There are few things more basic than using the bathroom. We may gloss over it or laugh at it in conversation, but no matter who we are, how we look, or what we call ourselves, we all depend on that resource to get through the day.
For many people—including many Harvard students—this simple activity is fraught with challenges. Last week’s Crimson editorial completely overlooked these challenges, ignoring that gender-neutral bathrooms are a matter of dignity and safety for those in our community who don’t conform to traditional gender norms. At the same time, The Crimson treated unsubstantiated risks of sexual harassment and assault against women as though they were facts, without offering any evidence for their claims.
In fact, non-gender-conforming individuals are the ones who have reason to fear physical harm when they go to the restroom. A large-scale study by the San Francisco Human Rights Commission found that transgender people were frequently chased by security guards or physically assaulted for “being in the wrong bathroom.” The harassment is so severe and regular that many even avoid drinking water in public places, which can lead to dehydration and problems with the urinary tract. Nor are these problems exclusive to transgender people. Men and women who look or dress differently than gender expectations would have them look also face difficulty, ranging from demeaning stares to explicit threats.
Gender-neutral bathrooms can reduce these risks by providing facilities where none of us are subject to scrutiny. We all shuttle between classes and extracurricular activities, so it’s unrealistic and unfair to limit the number of restrooms some of our peers can use.
More than 150 college campuses already have gender-neutral bathrooms–Oberlin has at least one in every residence hall, and many Yale dorms have multi-stall ones. At these schools, most students hardly notice the change. One female Oberlin student said, “I wasn’t completely sold on the idea…but they turned out not to be an issue for me. The toilet stalls (of course) lock, and the shower curtains (of course) go all the away across….” In fact, Oberlin students vote each year on whether their hall restrooms will be gender-neutral—and most of them say yes. If Oberlin—and especially Yale—can live comfortably with gender-neutral bathrooms, we can too. As it happens, with the more-than 90 such restrooms Harvard currently has, we already do.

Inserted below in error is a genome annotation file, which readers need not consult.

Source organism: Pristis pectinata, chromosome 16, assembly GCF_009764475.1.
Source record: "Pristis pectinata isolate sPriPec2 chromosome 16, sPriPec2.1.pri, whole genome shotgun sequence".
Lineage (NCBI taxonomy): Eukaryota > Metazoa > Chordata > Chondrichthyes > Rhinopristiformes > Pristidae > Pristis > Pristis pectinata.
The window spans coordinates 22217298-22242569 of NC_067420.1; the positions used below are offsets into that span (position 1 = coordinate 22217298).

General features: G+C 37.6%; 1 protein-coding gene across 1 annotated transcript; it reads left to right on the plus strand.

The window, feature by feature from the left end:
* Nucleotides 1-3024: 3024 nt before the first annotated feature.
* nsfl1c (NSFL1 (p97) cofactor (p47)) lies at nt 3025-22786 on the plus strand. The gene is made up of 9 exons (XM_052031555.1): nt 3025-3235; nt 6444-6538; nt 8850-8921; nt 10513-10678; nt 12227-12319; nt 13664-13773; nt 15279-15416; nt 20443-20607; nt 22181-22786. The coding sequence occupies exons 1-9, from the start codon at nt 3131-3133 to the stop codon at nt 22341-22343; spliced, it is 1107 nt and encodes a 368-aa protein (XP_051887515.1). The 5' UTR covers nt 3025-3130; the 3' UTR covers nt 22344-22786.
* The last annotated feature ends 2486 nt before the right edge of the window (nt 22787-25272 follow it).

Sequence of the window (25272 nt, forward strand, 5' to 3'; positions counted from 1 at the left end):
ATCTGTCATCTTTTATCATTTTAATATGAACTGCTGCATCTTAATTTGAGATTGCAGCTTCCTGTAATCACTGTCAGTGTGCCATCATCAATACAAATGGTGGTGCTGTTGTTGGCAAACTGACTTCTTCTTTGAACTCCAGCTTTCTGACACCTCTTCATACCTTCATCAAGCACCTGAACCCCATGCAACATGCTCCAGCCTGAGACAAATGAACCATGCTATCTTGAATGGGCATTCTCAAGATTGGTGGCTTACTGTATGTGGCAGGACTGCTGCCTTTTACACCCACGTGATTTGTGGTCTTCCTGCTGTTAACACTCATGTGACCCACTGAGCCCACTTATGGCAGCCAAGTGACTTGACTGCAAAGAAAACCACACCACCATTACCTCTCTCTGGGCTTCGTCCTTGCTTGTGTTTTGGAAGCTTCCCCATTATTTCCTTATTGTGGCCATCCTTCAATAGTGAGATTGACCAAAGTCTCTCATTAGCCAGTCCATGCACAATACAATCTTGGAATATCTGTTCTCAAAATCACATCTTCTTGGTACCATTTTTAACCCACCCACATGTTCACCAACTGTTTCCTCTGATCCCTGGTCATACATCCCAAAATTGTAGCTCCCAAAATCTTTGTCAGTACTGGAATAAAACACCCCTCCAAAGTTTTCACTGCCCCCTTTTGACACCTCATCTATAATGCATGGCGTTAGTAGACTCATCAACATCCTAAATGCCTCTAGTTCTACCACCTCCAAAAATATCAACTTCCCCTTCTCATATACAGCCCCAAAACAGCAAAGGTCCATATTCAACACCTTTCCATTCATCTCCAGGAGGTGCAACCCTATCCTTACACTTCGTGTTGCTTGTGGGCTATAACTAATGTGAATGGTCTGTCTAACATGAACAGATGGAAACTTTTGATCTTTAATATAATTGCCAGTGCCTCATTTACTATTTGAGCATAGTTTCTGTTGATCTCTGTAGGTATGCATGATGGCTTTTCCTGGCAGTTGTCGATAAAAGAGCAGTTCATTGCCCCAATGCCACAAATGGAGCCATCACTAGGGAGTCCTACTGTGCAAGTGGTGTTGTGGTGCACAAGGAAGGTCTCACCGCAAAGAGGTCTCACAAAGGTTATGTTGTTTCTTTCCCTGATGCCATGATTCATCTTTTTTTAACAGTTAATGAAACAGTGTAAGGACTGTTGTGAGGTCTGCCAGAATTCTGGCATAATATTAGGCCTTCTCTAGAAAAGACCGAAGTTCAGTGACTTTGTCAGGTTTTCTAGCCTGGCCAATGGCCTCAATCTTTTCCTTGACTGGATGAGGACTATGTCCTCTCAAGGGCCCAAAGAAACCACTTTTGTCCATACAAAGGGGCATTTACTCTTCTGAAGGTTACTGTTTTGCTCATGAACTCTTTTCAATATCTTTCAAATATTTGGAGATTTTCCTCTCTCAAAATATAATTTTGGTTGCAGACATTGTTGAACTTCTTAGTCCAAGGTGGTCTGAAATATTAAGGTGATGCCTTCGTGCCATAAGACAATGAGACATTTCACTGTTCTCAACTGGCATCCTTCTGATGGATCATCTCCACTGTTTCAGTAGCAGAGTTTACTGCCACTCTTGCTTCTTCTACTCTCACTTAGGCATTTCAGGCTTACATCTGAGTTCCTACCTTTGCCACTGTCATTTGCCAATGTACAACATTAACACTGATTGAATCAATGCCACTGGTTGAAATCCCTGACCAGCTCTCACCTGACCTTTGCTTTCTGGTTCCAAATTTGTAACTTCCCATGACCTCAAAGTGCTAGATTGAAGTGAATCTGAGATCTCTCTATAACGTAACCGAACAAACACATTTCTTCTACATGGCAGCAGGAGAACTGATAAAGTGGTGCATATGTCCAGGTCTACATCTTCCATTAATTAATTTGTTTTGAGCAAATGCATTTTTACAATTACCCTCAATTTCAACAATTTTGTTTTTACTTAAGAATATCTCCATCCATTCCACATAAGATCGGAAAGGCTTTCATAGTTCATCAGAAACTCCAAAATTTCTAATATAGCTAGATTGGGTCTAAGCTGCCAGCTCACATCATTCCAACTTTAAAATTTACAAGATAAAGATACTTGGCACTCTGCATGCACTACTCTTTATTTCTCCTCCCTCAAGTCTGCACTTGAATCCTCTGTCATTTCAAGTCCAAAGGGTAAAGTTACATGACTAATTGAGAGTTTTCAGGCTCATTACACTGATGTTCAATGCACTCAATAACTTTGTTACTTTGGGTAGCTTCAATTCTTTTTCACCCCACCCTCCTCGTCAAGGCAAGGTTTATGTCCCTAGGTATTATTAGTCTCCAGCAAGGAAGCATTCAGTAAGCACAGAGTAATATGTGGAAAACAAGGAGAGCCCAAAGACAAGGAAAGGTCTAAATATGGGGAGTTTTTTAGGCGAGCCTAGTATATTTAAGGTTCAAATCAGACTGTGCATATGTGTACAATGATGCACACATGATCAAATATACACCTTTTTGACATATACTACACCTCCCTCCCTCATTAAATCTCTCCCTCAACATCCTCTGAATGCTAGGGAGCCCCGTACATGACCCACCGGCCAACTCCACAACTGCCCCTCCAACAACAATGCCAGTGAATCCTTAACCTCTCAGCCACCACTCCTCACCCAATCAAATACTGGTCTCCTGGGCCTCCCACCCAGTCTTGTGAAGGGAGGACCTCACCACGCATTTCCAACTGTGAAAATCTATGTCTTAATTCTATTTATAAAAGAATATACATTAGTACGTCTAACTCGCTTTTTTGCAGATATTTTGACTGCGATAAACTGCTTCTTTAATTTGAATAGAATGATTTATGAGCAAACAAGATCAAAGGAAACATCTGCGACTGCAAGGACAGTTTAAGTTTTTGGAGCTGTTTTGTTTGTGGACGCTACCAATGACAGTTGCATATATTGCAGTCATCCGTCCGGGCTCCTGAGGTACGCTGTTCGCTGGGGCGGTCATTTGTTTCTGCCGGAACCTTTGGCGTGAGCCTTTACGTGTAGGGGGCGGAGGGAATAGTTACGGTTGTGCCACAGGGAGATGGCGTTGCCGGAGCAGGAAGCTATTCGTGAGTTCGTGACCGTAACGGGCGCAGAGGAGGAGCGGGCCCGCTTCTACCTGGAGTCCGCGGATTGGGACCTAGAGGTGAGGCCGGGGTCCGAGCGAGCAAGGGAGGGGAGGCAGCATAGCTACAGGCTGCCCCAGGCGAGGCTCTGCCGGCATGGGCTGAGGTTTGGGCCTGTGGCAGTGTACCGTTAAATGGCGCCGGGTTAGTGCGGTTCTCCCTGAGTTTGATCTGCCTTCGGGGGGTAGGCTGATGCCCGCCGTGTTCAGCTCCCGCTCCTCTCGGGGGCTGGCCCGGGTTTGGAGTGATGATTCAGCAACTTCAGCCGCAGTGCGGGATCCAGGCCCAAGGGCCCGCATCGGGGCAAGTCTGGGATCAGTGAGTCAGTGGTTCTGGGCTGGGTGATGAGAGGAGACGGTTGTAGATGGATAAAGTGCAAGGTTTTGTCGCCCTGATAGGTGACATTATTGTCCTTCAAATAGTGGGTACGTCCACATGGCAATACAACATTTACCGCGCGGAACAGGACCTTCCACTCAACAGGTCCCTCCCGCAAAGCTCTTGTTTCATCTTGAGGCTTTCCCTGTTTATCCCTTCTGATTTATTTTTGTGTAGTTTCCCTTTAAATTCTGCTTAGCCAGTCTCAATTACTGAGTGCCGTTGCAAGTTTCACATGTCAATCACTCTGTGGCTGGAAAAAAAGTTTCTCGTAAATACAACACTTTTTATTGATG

Some suggest that gender-neutral bathrooms put women at high risk of sexual assault. We should always take questions of safety very seriously, but there is no evidence to suggest this claim is true. The San Francisco Police has not recorded any instances of assault in gender-neutral bathrooms, and neither has Harvard’s Office of Sexual Assault Prevention and Response. “Rather,” their director adds, “the message the availability of these bathrooms sends to the campus is the inclusive atmosphere OSAPR supports.” The assumption that gender-specific bathrooms protect women is itself faulty. Bathroom signs do not stop those who want to harm women from entering; they create the dangerous illusion that there is protection. For issues of safety, we must look to our campus police, and to the environment our community creates.
In many ways, that environment would be better with more gender-neutral bathrooms. Our campus has many families among students, tutors, and staff, who would appreciate being able to assist their children in the restroom regardless of gender. Disabled people with different-gender caretakers would also have an easier time. Plus, it’s sometimes just easier not having to worry about the gender of a restroom–like when you’re in Lamont and have to climb a flight of stairs to relieve yourself.
Harvard has made a commitment to ensure the safety of its students, regardless of their gender identity. Gender-neutral bathrooms are an important step towards meeting that commitment, and a responsibility Harvard must assume more proactively in both existing buildings and future construction. Equal access to safe and comfortable restrooms should not be based on numbers—low visibility of gender non-conforming folks on campus is a symptom of this need, not a justification for continued lack of access. All of us all should be able to use a bathroom, stress-free.
Marco Chan ’11, a Romance Languages and Literatures concentrator in Quincy House, is the Co-Chair of the Queer Students and Allies.